BALTIMORE -- The Red Sox had their bags packed for either a one-game playoff at Tropicana Field, or even better, a trip to Texas to start the American League Division Series. But by the end of one final unraveling, they had nowhere to go but home.
This, after the worst September collapse in baseball history.
A surreal month ended in jarring fashion, the Red Sox suffering a walk-off 4-3 loss to the last-place Baltimore Orioles with two outs in the bottom of the ninth.
"We should have won that game," said slugger David Ortiz, "but it seemed like everything was going in the wrong direction. So many things happened that you think about -- you're very disappointed."
One strike away from victory, ace closer Jonathan Papelbon couldn't finish off the Orioles, who beat the Red Sox five times in seven games over the final two weeks. Nolan Reimold drilled a ground-rule RBI double to tie the game, and Robert Andino followed with the crushing capper, a line-drive single that Carl Crawford trapped, and then dropped.
"You get in that situation, you hope things go your way. It's a game of inches," Papelbon said.
And that was how Boston's 7-20 September ended, and shortly thereafter, the season.
"This is one for the ages, isn't it?" said general manager Theo Epstein. "We can't sugarcoat this. This is awful. We did it to ourselves and put ourselves in a position for a crazy night like this to end our season. It shouldn't have been this way."
But it was, and nobody can pinpoint exactly why.
The Red Sox led the Wild Card standings by nine games when the month started, making them the first team in history to miss the postseason after having that big a lead in September. The Braves suffered a similar fate in Atlanta, losing an 8 1/2-game lead.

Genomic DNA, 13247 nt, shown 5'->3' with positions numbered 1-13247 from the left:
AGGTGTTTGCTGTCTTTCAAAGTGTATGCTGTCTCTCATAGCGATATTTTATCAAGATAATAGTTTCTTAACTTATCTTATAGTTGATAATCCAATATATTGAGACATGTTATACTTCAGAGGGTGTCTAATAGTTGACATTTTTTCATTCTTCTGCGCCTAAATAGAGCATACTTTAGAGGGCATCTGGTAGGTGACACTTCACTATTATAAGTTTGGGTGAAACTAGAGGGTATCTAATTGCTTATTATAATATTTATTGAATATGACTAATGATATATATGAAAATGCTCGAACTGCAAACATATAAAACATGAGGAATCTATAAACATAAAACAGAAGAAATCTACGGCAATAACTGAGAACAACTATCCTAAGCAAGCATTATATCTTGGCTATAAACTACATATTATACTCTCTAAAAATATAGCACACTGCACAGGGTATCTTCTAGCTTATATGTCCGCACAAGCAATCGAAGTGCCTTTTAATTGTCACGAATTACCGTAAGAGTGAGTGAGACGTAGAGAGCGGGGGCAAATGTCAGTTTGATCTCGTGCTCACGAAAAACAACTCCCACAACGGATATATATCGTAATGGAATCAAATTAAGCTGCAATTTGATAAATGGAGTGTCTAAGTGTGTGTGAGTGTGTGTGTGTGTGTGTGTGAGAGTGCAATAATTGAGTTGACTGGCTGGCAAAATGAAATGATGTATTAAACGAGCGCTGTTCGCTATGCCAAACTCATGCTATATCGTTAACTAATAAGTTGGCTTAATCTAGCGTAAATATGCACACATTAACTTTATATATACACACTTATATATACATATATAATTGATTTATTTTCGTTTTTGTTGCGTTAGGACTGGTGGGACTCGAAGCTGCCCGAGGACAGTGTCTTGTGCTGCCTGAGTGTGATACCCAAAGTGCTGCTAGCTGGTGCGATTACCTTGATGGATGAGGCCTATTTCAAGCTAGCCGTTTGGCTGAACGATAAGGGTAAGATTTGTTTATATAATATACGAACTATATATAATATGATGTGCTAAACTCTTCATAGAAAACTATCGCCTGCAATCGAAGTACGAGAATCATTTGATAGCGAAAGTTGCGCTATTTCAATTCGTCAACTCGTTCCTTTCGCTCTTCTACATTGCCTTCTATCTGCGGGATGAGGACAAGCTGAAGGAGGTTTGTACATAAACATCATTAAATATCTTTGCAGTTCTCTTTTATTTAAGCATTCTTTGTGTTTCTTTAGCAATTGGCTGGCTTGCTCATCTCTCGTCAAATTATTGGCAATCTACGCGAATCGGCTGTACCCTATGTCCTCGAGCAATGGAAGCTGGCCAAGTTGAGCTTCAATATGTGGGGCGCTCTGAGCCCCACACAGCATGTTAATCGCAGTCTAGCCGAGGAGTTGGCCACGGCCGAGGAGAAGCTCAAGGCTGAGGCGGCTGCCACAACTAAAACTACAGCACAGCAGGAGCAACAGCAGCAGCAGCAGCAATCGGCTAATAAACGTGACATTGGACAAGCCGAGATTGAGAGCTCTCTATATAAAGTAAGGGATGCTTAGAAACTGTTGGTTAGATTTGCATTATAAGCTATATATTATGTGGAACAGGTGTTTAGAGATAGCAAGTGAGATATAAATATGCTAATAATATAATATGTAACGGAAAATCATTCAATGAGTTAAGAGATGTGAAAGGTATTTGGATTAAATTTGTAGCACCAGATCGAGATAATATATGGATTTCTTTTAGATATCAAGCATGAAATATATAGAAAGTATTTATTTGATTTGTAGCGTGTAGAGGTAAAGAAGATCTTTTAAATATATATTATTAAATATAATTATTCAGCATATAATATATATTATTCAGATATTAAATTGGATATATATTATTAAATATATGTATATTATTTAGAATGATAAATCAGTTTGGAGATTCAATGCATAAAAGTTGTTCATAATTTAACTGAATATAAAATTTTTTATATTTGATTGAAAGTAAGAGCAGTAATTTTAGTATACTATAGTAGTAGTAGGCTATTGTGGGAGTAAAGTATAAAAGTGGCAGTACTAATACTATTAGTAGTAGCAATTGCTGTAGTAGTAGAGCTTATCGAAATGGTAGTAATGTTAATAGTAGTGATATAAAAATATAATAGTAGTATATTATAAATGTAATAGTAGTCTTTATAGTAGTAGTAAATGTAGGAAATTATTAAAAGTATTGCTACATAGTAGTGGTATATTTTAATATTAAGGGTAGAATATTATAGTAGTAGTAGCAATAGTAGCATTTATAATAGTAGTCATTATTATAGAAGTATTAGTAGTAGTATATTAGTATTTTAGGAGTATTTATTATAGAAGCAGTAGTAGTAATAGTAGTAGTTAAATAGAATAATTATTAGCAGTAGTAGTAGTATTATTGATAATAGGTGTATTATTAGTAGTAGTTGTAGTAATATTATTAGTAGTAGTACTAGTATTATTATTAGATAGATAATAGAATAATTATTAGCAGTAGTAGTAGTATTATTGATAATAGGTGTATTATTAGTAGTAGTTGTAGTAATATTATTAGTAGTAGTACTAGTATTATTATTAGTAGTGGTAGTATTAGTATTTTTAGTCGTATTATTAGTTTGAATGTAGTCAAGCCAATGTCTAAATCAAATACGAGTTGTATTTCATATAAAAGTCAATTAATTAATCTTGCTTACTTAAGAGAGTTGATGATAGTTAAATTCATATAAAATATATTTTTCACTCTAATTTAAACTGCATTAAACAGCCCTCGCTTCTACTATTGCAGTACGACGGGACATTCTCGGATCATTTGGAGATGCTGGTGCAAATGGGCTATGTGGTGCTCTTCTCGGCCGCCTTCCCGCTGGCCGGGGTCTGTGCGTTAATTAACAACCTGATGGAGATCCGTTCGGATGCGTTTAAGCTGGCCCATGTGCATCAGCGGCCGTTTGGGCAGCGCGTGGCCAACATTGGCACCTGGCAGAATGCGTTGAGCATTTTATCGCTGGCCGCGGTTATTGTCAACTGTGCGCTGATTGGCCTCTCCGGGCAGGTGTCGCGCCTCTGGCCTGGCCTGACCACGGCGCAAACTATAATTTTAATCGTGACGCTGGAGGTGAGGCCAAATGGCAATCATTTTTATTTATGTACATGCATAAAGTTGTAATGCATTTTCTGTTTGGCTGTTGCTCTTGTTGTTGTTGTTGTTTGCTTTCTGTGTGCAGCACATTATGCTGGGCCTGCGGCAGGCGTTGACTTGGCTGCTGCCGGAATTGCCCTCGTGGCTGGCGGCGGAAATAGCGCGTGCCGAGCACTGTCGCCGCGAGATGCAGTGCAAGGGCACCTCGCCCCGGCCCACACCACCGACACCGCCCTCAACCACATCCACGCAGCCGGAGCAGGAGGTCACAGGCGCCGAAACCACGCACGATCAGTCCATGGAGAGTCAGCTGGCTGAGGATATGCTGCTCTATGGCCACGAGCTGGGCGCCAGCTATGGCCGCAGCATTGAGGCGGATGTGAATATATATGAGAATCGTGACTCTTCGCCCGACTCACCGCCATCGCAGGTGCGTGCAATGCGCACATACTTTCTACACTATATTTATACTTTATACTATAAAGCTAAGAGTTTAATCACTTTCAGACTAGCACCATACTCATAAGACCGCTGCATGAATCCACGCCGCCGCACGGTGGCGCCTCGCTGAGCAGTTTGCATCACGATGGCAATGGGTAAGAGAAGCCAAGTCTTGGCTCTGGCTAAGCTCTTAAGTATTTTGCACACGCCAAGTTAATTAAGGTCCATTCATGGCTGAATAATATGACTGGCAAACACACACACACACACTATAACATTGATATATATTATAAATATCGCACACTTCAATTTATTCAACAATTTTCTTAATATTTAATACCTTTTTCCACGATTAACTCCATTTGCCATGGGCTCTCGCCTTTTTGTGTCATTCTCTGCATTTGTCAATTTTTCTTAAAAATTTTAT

When Boston's game ended, its only hope of playing another game hinged on the Yankees being able to beat the Tampa Bay Rays in extra innings. But just as Red Sox players trudged into the clubhouse after their game had ended, Evan Longoria ended things in Tropicana Field, belting a walk-off homer in the 12th.
Nobody in Boston's clubhouse was surprised how that game ended. The writing, it seemed, was on the wall.
"I wasn't watching," said first baseman Adrian Gonzalez. "I don't know if some other guys were. I didn't care. We were going to find out eventually. The way they were down seven in the eighth inning, for them to come back, you know they were going to win that game."
Francona was so stunned in the aftermath of his team's lost season that he doesn't even remember how he heard about Longoria's homer.
The Sox led the Rays by 10 games on Aug. 17 and are the first team since the advent of the Wild Card to blow a double-digit lead. After sweeping a doubleheader on Aug. 27, Boston didn't win as many as two games in a row for the rest of the season.
In the immediate aftermath, Francona admittedly had a tough time putting the difficult month -- and the disastrous final chapter -- in perspective.
"I don't know. I don't know how to evaluate it," Francona said. "Every time you lose, it hurts. When you go home before you're ready, it hurts. As tough as it's been this last month, we weren't ready to go home. You want to go home when you dictate, not when somebody makes you. It's extremely disappointing."
It was just Papelbon's third blown save in 34 opportunities.
"We leaned on him for so much," Francona said. "We didn't extend the lead. If you make a mistake, it can cost you a game, and that's what happened. He's been there for us so many times. I'd give him the ball again. It just didn't work."